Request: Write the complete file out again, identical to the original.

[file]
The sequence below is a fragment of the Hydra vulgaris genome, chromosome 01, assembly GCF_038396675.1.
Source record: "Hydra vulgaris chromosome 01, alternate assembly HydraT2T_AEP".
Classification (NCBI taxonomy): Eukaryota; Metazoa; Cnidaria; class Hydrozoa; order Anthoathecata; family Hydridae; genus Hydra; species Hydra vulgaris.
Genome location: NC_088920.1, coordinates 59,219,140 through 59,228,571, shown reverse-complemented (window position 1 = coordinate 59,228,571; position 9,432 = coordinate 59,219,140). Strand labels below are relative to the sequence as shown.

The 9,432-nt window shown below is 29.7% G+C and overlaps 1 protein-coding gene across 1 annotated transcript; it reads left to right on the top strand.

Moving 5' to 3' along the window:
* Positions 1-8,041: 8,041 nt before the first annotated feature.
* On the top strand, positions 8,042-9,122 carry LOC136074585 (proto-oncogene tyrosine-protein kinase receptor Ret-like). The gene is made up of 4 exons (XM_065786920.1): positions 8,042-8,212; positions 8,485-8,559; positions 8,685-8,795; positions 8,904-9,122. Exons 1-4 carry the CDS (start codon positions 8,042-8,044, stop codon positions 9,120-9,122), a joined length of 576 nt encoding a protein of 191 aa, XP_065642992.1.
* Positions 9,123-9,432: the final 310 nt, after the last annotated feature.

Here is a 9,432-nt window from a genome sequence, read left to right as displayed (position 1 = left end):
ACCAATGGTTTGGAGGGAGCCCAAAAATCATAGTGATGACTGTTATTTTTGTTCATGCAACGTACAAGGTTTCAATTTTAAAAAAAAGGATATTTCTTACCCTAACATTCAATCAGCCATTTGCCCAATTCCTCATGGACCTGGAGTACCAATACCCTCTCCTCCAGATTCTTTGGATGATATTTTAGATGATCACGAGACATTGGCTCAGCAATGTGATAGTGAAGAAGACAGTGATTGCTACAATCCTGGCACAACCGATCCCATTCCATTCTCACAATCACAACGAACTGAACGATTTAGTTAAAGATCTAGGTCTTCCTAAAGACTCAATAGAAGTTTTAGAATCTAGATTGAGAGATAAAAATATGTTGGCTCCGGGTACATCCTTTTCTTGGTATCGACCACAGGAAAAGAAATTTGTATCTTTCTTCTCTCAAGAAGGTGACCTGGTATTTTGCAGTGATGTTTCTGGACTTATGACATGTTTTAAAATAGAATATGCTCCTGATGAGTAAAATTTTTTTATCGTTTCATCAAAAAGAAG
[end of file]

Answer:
The sequence below is a fragment of the Hydra vulgaris genome, chromosome 01, assembly GCF_038396675.1.
Source record: "Hydra vulgaris chromosome 01, alternate assembly HydraT2T_AEP".
Classification (NCBI taxonomy): Eukaryota; Metazoa; Cnidaria; class Hydrozoa; order Anthoathecata; family Hydridae; genus Hydra; species Hydra vulgaris.
Genome location: NC_088920.1, coordinates 59,219,140 through 59,228,571, shown reverse-complemented (window position 1 = coordinate 59,228,571; position 9,432 = coordinate 59,219,140). Strand labels below are relative to the sequence as shown.

The 9,432-nt window shown below is 29.7% G+C and overlaps 1 protein-coding gene across 1 annotated transcript; it reads left to right on the top strand.

Moving 5' to 3' along the window:
* Positions 1-8,041: 8,041 nt before the first annotated feature.
* On the top strand, positions 8,042-9,122 carry LOC136074585 (proto-oncogene tyrosine-protein kinase receptor Ret-like). The gene is made up of 4 exons (XM_065786920.1): positions 8,042-8,212; positions 8,485-8,559; positions 8,685-8,795; positions 8,904-9,122. Exons 1-4 carry the CDS (start codon positions 8,042-8,044, stop codon positions 9,120-9,122), a joined length of 576 nt encoding a protein of 191 aa, XP_065642992.1.
* Positions 9,123-9,432: the final 310 nt, after the last annotated feature.

Here is a 9,432-nt window from a genome sequence, read left to right as displayed (position 1 = left end):
ACCAATGGTTTGGAGGGAGCCCAAAAATCATAGTGATGACTGTTATTTTTGTTCATGCAACGTACAAGGTTTCAATTTTAAAAAAAAGGATATTTCTTACCCTAACATTCAATCAGCCATTTGCCCAATTCCTCATGGACCTGGAGTACCAATACCCTCTCCTCCAGATTCTTTGGATGATATTTTAGATGATCACGAGACATTGGCTCAGCAATGTGATAGTGAAGAAGACAGTGATTGCTACAATCCTGGCACAACCGATCCCATTCCATTCTCACAATCACAACGAACTGAACGATTTAGTTAAAGATCTAGGTCTTCCTAAAGACTCAATAGAAGTTTTAGAATCTAGATTGAGAGATAAAAATATGTTGGCTCCGGGTACATCCTTTTCTTGGTATCGACCACAGGAAAAGAAATTTGTATCTTTCTTCTCTCAAGAAGGTGACCTGGTATTTTGCAGTGATGTTTCTGGACTTATGACATGTTTTAAAATAGAATATGCTCCTGATGAGTAAAATTTTTTTATCGTTTCATCAAAAAGAAG